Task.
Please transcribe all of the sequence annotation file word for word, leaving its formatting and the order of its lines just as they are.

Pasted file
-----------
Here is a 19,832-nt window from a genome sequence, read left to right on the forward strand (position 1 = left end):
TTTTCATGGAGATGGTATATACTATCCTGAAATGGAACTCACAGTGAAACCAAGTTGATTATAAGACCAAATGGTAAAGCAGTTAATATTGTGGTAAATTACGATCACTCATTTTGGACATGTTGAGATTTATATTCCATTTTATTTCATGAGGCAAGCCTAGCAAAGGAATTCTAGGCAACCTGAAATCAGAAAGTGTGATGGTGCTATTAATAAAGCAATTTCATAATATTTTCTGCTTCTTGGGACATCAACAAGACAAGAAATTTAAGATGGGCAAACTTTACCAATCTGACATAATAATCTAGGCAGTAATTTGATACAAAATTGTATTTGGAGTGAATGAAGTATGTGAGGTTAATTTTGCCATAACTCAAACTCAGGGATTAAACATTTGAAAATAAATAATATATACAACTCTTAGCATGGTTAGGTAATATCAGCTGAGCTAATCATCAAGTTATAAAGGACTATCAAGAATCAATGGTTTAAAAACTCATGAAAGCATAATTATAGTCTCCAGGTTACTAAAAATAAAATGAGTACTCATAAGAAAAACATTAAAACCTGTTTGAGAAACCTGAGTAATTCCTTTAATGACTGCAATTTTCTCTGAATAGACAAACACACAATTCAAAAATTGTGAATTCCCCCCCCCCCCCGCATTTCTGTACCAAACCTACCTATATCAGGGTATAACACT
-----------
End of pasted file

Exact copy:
Here is a 19,832-nt window from a genome sequence, read left to right on the forward strand (position 1 = left end):
TTTTCATGGAGATGGTATATACTATCCTGAAATGGAACTCACAGTGAAACCAAGTTGATTATAAGACCAAATGGTAAAGCAGTTAATATTGTGGTAAATTACGATCACTCATTTTGGACATGTTGAGATTTATATTCCATTTTATTTCATGAGGCAAGCCTAGCAAAGGAATTCTAGGCAACCTGAAATCAGAAAGTGTGATGGTGCTATTAATAAAGCAATTTCATAATATTTTCTGCTTCTTGGGACATCAACAAGACAAGAAATTTAAGATGGGCAAACTTTACCAATCTGACATAATAATCTAGGCAGTAATTTGATACAAAATTGTATTTGGAGTGAATGAAGTATGTGAGGTTAATTTTGCCATAACTCAAACTCAGGGATTAAACATTTGAAAATAAATAATATATACAACTCTTAGCATGGTTAGGTAATATCAGCTGAGCTAATCATCAAGTTATAAAGGACTATCAAGAATCAATGGTTTAAAAACTCATGAAAGCATAATTATAGTCTCCAGGTTACTAAAAATAAAATGAGTACTCATAAGAAAAACATTAAAACCTGTTTGAGAAACCTGAGTAATTCCTTTAATGACTGCAATTTTCTCTGAATAGACAAACACACAATTCAAAAATTGTGAATTCCCCCCCCCCCCCGCATTTCTGTACCAAACCTACCTATATCAGGGTATAACACT